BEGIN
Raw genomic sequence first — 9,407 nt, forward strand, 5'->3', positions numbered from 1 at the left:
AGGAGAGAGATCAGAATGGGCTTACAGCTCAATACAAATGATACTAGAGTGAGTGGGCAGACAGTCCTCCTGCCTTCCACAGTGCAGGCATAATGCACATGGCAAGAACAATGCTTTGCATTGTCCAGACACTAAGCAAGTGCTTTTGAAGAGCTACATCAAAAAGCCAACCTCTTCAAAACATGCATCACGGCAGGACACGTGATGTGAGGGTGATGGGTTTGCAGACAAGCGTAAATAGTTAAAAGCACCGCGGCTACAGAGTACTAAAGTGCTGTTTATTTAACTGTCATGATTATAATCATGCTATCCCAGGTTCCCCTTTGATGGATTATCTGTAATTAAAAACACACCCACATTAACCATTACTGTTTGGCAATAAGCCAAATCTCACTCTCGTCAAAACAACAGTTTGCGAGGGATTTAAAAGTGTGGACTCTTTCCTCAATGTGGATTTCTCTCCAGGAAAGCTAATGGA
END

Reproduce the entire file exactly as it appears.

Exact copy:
Raw genomic sequence first — 9,407 nt, forward strand, 5'->3', positions numbered from 1 at the left:
AGGAGAGAGATCAGAATGGGCTTACAGCTCAATACAAATGATACTAGAGTGAGTGGGCAGACAGTCCTCCTGCCTTCCACAGTGCAGGCATAATGCACATGGCAAGAACAATGCTTTGCATTGTCCAGACACTAAGCAAGTGCTTTTGAAGAGCTACATCAAAAAGCCAACCTCTTCAAAACATGCATCACGGCAGGACACGTGATGTGAGGGTGATGGGTTTGCAGACAAGCGTAAATAGTTAAAAGCACCGCGGCTACAGAGTACTAAAGTGCTGTTTATTTAACTGTCATGATTATAATCATGCTATCCCAGGTTCCCCTTTGATGGATTATCTGTAATTAAAAACACACCCACATTAACCATTACTGTTTGGCAATAAGCCAAATCTCACTCTCGTCAAAACAACAGTTTGCGAGGGATTTAAAAGTGTGGACTCTTTCCTCAATGTGGATTTCTCTCCAGGAAAGCTAATGGA